Thursday, September 22, 2011

Why I Keep This Blog

After writing about my hysterectomy from last week I thought I needed to update Toby’s blog, too.

I have been thinking about him a lot these past few days and actually crying more than usual. I see other little boys that are a year old and I can’t help but wonder what he would look like and sound like now. I miss him everyday. By now he and Sam would be playing together. Yet, at the same time, Iris wouldn’t be here if Toby hadn’t died and that fact has not escaped me either.

Iris has stopped breathing three times tonight already but I haven’t had to do CPR. Vibrations have been enough to get her going again. People seem surprised when they find out that someone always sits up with her (it’s generally me at night) yet how can you sleep when your baby has seizures and/or stops breathing every night?

I broke down the other day and commented on the chick’s blog that is always driving me crazy. Then I was to chicken to go back and read any comments after that my a bloggy friend gave me a heads up about it. Apparently she and one of her followers will no longer be reading my blog. (Didn’t know that they were to begin with!) This is a great loss, of course, to lose two followers. I mean, I ALMOST qualified for that free toaster!

That got me thinking about why I started the blog in the first place. It wasn’t to get followers or to try and help people. At first, people that I knew honestly wanted to know what I was feeling. Boy, were they sorry! Then, so many bad things kept happening (Dad’s heart attack, my mother-in-law’s death, Mom’s stroke, our two dogs being poisoned, and Pete losing his job all in the same month) that I needed some outlet to deal with it in. My friends certainly didn’t want to hear about it. Too much drama. And most friends I couldn’t talk to anyway. Most of the ones who worked at Foothills just wanted to analyze me and treat me like one of their clients. Others would be compassionate when they talked to me but would then write about me on Facebook, telling others what I thought had been private between us.

I had so much anger at the way that we were being treated and now I know that it’s normal. Almost every parent I have spoken to have talked about how family and friends treated them after the death of their child and how it made the situation worse. Finding out that I wasn’t alone in that helped. It made me feel less angry. I don’t get a lot of comments on this blog, and that’s fine, but I do get random emails and those have helped me so much. Even just a “hey, I understand” can really lighten your load.

Pete has always supported me in this blog. His family and friends might not believe this but there have been MANY times when I have offered to take it down because of the drama that it has caused be he has ALWAYS encouraged me to keep it up and in every single case he has told me that it’s their problem and not mine.

I’ve never set out to attack anyone on this. Well, except maybe for that Stunned By Sids blogger. Everything I have written has been a reaction to something that someone said or did. In the beginning, I couldn’t fathom why people would treat us the way that some of them did but then after meeting more parents I found that it’s a common pattern. It stinks, but I really am considering writing a book about surviving other people.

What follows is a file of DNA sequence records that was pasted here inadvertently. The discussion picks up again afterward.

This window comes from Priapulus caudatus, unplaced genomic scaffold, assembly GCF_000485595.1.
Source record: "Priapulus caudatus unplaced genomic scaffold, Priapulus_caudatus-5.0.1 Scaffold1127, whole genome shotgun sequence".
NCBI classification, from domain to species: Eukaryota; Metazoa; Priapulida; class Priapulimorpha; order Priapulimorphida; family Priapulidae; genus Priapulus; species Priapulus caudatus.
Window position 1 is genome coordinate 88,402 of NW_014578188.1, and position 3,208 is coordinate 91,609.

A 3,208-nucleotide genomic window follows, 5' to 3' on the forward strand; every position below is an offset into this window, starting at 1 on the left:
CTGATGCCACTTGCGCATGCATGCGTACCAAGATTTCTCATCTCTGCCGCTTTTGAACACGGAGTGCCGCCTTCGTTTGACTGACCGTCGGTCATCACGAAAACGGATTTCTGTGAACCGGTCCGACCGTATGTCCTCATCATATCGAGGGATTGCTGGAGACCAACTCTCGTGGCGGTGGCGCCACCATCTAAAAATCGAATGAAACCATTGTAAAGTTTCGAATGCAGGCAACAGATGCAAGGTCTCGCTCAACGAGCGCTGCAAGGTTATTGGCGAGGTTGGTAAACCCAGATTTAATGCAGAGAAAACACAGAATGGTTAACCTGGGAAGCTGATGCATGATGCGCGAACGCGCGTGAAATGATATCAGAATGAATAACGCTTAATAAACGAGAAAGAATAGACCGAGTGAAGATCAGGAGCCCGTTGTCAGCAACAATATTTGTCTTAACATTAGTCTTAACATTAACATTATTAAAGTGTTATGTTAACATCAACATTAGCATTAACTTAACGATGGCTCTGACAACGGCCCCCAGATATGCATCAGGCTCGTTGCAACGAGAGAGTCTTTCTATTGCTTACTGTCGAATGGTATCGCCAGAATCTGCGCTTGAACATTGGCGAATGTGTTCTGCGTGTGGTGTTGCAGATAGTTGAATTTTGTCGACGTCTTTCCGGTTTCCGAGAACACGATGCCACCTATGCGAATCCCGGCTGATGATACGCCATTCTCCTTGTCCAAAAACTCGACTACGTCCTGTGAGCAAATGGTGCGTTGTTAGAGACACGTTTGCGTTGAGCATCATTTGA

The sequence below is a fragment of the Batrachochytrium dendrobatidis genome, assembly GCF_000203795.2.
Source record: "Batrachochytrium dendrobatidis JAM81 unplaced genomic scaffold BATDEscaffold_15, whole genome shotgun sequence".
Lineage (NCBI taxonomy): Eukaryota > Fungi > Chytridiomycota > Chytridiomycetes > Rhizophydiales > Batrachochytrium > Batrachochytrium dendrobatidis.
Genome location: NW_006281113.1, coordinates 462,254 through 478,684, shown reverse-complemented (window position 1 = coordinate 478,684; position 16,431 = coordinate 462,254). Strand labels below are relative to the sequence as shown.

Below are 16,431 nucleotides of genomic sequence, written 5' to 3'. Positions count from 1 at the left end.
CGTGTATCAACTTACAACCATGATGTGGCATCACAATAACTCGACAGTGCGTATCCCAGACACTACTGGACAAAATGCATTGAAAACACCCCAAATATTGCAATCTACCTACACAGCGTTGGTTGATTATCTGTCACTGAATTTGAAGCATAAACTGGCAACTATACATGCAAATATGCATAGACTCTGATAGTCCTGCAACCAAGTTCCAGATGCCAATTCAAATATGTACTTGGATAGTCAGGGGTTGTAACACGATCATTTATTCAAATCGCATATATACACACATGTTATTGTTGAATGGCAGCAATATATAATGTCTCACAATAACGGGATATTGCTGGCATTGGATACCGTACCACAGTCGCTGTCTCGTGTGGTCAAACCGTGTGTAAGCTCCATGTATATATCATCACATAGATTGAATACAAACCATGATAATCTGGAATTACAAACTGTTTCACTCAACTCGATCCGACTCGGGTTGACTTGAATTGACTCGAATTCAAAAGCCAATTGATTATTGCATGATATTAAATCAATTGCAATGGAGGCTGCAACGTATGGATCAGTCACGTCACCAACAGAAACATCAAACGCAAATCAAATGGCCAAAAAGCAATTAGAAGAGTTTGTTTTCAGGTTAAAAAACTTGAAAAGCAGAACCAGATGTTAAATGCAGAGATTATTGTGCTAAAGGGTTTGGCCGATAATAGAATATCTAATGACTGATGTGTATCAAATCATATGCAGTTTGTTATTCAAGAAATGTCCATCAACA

I have learned many things this year but one of the things that I find most disappointing is that people don’t want to let you grieve the way that you need to. Pete and I have never seemed to do it the right way. In a culture that reveres “strong people” if you show any weakness then you kind of get reprimanded. When Pete’s mom died (just two weeks after Toby) he was immediately supposed to forget his own sadness and grief over the loss of his son and take care of the rest of his family and when he didn’t, he was ostracized in a way that I still can’t wrap my head around. It didn’t matter to anyone that he was feeling suicidal, was under an extreme amount of depression, and was still in a state of shock. He was supposed to put all of that aside because, what? Toby was just a baby and didn’t warrant as much sadness? Not ONE TIME did anyone who was pointing fingers ask him how he was feeling, how we were doing, or even try to show one iota of compassion.

Then we had his “friend” get angry at us because we wanted to talk about Toby. We weren’t grieving the way that he wanted us to, either. We were supposed to be falling at his feet, glad that he had taken the time out of his busy life to come and show us the light-even though he had never lost anyone and wasn’t a parent himself. And how helpful was he? I remember one point in which he stood over me, screaming, while I cowered in the corner of the couch crying while Pete tried to get him to stop. So we didn’t do that right, either.

I don’t know that I would be here if it weren’t for this blog. I have used it so much as an emotional outlet that I have come to depend on it. Sometimes there are entries that nobody reads and that’s okay. Other times, friends will read it and send me a virtual hug or offer me support and that means a lot, too. I DO keep a diary but that’s not enough. Although it might be brief, I need that positive and support and interaction that I find on here.

Whether they want to admit it or not, most people want to see grieving parents smiling, laughing, and shedding the occasional sentimental tear. They want to be able to look at the parents and say, “They’ve had such a rough time but look at how well they’re doing!” That makes them more comfortable. The reality is that we cry a lot, we get angry a lot, we’re confused a whole lot, and we don’t always have it together. We’re often difficult to be around and sometimes we push people away when we don’t really want to. Writing in this has helped me sort through those feelings. 

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